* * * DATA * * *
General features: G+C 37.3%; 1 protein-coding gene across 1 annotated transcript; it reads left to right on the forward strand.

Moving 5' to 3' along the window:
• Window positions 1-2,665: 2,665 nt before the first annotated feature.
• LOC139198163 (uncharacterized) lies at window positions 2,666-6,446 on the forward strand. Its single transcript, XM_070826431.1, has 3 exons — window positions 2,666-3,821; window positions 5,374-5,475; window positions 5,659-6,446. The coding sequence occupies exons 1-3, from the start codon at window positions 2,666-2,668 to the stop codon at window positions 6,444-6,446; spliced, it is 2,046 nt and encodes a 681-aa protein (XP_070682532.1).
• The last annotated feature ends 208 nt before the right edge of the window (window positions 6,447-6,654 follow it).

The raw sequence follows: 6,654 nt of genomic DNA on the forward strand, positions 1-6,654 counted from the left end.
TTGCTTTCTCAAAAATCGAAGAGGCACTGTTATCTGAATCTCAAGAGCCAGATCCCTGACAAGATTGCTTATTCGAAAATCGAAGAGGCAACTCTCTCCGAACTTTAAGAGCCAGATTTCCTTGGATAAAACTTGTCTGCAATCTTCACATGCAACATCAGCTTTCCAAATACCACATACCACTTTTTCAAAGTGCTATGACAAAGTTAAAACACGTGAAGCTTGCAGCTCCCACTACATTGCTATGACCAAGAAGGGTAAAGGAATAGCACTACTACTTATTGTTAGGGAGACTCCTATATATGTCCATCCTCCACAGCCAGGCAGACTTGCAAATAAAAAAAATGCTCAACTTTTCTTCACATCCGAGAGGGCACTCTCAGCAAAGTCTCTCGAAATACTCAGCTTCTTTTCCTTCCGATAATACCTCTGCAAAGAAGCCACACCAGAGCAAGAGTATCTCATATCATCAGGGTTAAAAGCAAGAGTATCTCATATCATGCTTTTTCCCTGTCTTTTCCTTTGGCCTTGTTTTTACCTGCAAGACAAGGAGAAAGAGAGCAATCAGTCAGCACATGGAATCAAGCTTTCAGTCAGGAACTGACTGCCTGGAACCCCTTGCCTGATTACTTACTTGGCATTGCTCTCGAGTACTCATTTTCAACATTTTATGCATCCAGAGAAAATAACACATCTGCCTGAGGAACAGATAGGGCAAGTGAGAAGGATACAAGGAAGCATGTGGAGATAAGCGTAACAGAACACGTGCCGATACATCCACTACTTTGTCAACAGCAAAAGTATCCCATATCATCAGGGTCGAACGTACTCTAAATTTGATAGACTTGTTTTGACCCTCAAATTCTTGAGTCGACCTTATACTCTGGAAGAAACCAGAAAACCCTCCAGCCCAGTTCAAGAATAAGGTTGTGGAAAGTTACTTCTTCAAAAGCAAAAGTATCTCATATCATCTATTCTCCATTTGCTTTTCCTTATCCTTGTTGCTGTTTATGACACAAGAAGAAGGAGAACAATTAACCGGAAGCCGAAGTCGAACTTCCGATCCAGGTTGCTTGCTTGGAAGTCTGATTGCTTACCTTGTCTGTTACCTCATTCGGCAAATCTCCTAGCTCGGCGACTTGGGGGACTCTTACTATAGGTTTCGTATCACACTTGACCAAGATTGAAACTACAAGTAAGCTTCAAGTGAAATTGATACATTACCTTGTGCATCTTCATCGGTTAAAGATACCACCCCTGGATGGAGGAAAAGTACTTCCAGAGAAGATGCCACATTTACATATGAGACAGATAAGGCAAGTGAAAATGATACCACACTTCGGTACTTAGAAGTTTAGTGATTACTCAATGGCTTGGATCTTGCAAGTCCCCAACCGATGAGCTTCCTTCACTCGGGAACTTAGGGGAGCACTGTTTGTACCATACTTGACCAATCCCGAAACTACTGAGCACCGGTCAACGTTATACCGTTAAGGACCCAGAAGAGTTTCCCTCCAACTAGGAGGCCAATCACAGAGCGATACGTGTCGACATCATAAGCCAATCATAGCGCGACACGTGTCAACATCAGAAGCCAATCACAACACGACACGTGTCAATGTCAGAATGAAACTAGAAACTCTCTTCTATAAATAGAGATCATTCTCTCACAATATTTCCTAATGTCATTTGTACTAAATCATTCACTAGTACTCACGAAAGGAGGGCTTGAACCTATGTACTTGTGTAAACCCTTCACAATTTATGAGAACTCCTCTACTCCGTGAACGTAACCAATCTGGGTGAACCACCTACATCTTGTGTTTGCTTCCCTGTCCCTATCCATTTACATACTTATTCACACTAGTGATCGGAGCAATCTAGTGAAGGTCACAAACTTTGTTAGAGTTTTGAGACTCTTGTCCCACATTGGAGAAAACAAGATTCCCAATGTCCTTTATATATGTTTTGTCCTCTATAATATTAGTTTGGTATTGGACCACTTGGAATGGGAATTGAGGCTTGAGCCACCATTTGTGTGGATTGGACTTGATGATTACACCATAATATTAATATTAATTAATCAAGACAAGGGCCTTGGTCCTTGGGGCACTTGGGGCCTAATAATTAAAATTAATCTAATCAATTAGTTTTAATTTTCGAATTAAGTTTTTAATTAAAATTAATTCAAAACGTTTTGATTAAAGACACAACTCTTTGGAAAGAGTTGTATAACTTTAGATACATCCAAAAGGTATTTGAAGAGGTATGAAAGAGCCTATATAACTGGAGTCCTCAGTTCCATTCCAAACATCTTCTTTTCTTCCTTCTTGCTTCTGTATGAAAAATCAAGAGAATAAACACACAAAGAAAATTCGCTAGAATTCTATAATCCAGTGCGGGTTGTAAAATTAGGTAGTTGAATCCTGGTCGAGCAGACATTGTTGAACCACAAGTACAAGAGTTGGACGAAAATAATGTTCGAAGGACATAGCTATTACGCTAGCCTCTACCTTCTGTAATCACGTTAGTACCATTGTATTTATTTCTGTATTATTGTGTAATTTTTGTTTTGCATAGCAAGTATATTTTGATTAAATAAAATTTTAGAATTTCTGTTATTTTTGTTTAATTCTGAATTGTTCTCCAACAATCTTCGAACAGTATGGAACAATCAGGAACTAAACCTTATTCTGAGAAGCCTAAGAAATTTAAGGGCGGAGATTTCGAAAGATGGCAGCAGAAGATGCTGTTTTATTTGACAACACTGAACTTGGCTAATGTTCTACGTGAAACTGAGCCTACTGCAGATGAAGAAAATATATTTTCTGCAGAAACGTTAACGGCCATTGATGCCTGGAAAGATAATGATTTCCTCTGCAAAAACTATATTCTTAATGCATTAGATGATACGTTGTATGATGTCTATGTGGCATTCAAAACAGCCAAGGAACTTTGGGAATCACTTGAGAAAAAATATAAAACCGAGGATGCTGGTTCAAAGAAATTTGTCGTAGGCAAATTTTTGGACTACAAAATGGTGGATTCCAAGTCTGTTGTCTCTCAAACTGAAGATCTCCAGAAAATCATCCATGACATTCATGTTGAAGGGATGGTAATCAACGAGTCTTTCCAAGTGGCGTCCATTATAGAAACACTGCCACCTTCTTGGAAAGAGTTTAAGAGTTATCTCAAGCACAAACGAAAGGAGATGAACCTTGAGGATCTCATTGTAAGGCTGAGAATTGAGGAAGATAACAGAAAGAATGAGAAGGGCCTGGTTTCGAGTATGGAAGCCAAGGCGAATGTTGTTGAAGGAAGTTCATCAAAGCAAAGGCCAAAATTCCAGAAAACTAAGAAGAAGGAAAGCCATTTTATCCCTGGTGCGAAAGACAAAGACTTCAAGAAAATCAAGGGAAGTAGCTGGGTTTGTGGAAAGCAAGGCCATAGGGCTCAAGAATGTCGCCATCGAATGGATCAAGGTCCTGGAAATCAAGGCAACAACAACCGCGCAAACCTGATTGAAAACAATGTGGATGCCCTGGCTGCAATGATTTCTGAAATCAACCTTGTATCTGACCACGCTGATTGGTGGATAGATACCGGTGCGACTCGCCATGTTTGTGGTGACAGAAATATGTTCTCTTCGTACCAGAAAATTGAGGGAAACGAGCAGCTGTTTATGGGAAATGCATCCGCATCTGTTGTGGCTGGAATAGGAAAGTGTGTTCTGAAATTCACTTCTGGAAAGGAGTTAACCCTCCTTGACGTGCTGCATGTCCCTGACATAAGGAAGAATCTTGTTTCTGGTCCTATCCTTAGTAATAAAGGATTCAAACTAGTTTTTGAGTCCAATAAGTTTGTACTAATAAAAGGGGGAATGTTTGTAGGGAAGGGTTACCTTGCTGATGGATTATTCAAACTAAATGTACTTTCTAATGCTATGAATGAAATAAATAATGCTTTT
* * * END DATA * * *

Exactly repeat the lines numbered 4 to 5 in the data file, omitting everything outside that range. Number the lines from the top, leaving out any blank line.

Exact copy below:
• LOC139198163 (uncharacterized) lies at window positions 2,666-6,446 on the forward strand. Its single transcript, XM_070826431.1, has 3 exons — window positions 2,666-3,821; window positions 5,374-5,475; window positions 5,659-6,446. The coding sequence occupies exons 1-3, from the start codon at window positions 2,666-2,668 to the stop codon at window positions 6,444-6,446; spliced, it is 2,046 nt and encodes a 681-aa protein (XP_070682532.1).
• The last annotated feature ends 208 nt before the right edge of the window (window positions 6,447-6,654 follow it).